Slowdown in China? Not for luxury brands

@CNNMoneyInvest April 26, 2012: 5:33 PM ET
China is on pace to top Japan as the world's largest market for luxury brands, with sales surging 18% annually to hit $27 billion by 2015. That's a fifth of the worldwide total.

China is on pace to top Japan as the world's largest market for luxury goods, with sales surging 18% annually to hit $27 billion by 2015. That's a fifth of the worldwide total.

NEW YORK (CNNMoney) -- China's broader economy may be losing momentum, but its big spenders aren't letting anything get in the way of their love affair with Louis Vuitton, Chanel and Gucci.

China is on pace to top Japan as the world's largest market for luxury goods, according to McKinsey & Co., which estimates sales will surge 18% annually to hit $27 billion by 2015. That's a fifth of the worldwide total and up from just $10 billion in 2009.

"China's consumer is still in its infancy," said Wendy Trevisani, a portfolio manager at Thornburg Investment Management. It's true that exports and real-estate investment are softening, but Trevisani contends consumer spending is growing "pretty much without hesitation."

In fact, consumer spending is forecast to account for 43% of China's GDP growth by 2020, up from about a third currently, according to McKinsey. That's in line with the nation's current five-year plan, which aims to help the country become less dependent on exports and investment-led growth.

And with China's appetite for Western goods, luxury brands stand to be big beneficiaries.

One of Trevisani's biggest holdings in the co-managed Thornburg International Value Fund (TGVAX) is LVMH Moet Hennessy Louis Vuitton, the world's largest luxury goods groups with its 60 brands including its namesakes, Marc Jacobs, Tag Heuer and beauty retailer Sephora.

Thanks to its 20% gain this year, the stock is one of the best performers in the Thornburg fund.

LVMH's first-quarter sales jumped 25% thanks to China. And while Chinese buyers are Louis Vuitton's biggest customers already, the market is far from saturated.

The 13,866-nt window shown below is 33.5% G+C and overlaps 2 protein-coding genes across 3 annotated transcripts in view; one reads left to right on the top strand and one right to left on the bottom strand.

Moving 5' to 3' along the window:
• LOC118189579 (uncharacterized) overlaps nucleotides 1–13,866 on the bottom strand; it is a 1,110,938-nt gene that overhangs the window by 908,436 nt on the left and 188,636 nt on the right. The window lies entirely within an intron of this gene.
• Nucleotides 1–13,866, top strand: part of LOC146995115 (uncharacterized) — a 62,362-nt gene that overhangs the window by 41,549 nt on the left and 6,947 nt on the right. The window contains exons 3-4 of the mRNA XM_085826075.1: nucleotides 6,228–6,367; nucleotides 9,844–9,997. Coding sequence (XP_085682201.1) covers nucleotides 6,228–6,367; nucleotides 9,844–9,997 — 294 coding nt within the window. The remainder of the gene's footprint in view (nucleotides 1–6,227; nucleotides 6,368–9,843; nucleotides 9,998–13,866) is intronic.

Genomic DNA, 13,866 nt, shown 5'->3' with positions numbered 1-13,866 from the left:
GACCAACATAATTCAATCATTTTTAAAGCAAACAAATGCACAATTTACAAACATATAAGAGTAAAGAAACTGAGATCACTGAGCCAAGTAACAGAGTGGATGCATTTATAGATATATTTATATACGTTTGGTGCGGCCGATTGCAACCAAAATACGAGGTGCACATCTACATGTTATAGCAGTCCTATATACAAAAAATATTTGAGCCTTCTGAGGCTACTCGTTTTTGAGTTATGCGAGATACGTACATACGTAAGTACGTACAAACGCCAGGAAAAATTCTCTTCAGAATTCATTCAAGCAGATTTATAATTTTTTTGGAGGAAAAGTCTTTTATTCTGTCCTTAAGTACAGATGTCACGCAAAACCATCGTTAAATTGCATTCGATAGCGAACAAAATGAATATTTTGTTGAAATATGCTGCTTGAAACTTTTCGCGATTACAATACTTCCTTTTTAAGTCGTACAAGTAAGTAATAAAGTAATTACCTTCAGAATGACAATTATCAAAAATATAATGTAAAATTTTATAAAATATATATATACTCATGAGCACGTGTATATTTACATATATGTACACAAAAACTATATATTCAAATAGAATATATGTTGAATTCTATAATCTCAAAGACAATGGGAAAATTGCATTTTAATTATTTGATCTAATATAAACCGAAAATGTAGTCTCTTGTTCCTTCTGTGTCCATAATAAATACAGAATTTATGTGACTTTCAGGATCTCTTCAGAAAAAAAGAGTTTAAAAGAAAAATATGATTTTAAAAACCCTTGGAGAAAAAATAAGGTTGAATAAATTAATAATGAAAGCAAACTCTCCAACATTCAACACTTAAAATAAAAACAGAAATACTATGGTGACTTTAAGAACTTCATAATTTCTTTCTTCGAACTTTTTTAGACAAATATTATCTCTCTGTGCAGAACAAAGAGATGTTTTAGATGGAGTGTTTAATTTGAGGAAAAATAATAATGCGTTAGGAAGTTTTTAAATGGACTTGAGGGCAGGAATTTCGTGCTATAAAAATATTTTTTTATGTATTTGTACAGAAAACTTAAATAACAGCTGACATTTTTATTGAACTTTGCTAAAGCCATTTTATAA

Nearly every brand of the company is focused on tapping further into China.

Diamond jeweler De Beers, an LVMH brand, opened its first store in China less than a year ago in Beijing. Louis Vuitton boutiques, which already boast multiple locations in China's big, thriving cities, are continuing to expand, even making a push into the country's second- and third-tier cities.

Meanwhile, the head of the LVMH's wine and spirits group, Christope Navarre, recently announced that the company has found land in China that is perfect for a vineyard, and will be producing a super-premium red wine within two years. "The potential is huge," Navarre said.

LVMH, of course, is not the only luxury company enjoying success in China. Following Louis Vuitton, private label Chanel and Gucci, owned by PPR were the most desired brands in China last year, according to research by Bain & Co.

Compagnie Financière Richemont, known for its Cartier jewelry and watches, is also gaining traction. Between 2006 and 2011, its China and Hong Kong sales more than tripled.

Despite that growth, Cartier CEO Bernard Fornas recently told the Wall Street Journal that the company has not even "scratched the potential" of many cities in China.

Although China is not its biggest market yet, Fornas said many Chinese consumers are already big Cartier clients in other markets.

Prada, which includes the namesake label as well as Miu Miu and others, has also made a big bet on China. Prada's sales in Asia, excluding Japan, climbed 42% in 2011, and nearly a quarter of the new stores the company opened last year were in the region.

The Italian fashion house also made its public debut on the Hong Kong stock exchange last year, as it continues to expand its international presence.

Chinese consumers have also embraced Coach (COH), which listed depositary receipts on the Hong Kong stock exchange last year and operates more than 80 locations through Hong Kong and China.

In addition to fashion and jewelry brands, luxury car manufacturers are also luring in Chinese customers.

Sales of Tata Motors' (TTM) Land Rovers, Ranger Rovers and Jaguars jumped 60% in China in 2011, and last month, the company inked a deal with China's Chery Automobile to manufacture and sell luxury cars in China.

Sales of Daimler-owned Mercedes-Benz, Volkswagen's Audi, and BMW vehicles also continue to grow at a red-hot pace.

U.S. automakers Ford (F, Fortune 500) and General Motors (GM, Fortune 500) are also continuing to successfully grow in the world's second-largest economy.

GM sold a record number of vehicles in China during the first quarter, up more than 10% from a year ago.

While Ford's first-quarter sales declined in China, the company recently announced that it is investing $600 million in one of its Chinese manufacturing facilities to meet growing demand.

As China's economy continues to grow and create more wealth, average household spending is likely to follow, a healthy signal for Western brands. And the outlook is particularly bright for luxury companies, since the biggest increase in spending is forecast to come from the most affluent consumers.

Consumers who spent $2,000 and $4,000 on discretionary items in 2010 are expected to raise that to $3,000 and $6,000, respectively, by 2020, according to McKinsey. And consumers who allocated $12,000 toward discretionary spending in 2010 are forecast to almost double that figure by 2020.  To top of page

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